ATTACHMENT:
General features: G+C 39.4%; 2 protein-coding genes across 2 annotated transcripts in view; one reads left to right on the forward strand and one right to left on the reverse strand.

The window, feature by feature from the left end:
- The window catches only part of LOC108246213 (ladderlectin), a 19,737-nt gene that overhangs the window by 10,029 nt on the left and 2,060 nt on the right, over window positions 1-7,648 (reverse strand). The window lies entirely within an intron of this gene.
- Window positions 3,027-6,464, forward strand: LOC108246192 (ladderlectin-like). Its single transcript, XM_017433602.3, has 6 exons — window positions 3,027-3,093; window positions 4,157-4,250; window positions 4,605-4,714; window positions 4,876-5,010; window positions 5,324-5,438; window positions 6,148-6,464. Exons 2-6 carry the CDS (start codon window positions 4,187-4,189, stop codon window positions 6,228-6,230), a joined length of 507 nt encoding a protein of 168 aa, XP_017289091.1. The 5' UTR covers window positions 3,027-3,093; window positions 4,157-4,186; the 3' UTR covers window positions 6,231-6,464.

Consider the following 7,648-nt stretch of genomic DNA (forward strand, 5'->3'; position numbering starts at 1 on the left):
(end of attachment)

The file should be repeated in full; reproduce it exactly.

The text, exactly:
General features: G+C 39.4%; 2 protein-coding genes across 2 annotated transcripts in view; one reads left to right on the forward strand and one right to left on the reverse strand.

The window, feature by feature from the left end:
- The window catches only part of LOC108246213 (ladderlectin), a 19,737-nt gene that overhangs the window by 10,029 nt on the left and 2,060 nt on the right, over window positions 1-7,648 (reverse strand). The window lies entirely within an intron of this gene.
- Window positions 3,027-6,464, forward strand: LOC108246192 (ladderlectin-like). Its single transcript, XM_017433602.3, has 6 exons — window positions 3,027-3,093; window positions 4,157-4,250; window positions 4,605-4,714; window positions 4,876-5,010; window positions 5,324-5,438; window positions 6,148-6,464. Exons 2-6 carry the CDS (start codon window positions 4,187-4,189, stop codon window positions 6,228-6,230), a joined length of 507 nt encoding a protein of 168 aa, XP_017289091.1. The 5' UTR covers window positions 3,027-3,093; window positions 4,157-4,186; the 3' UTR covers window positions 6,231-6,464.

Consider the following 7,648-nt stretch of genomic DNA (forward strand, 5'->3'; position numbering starts at 1 on the left):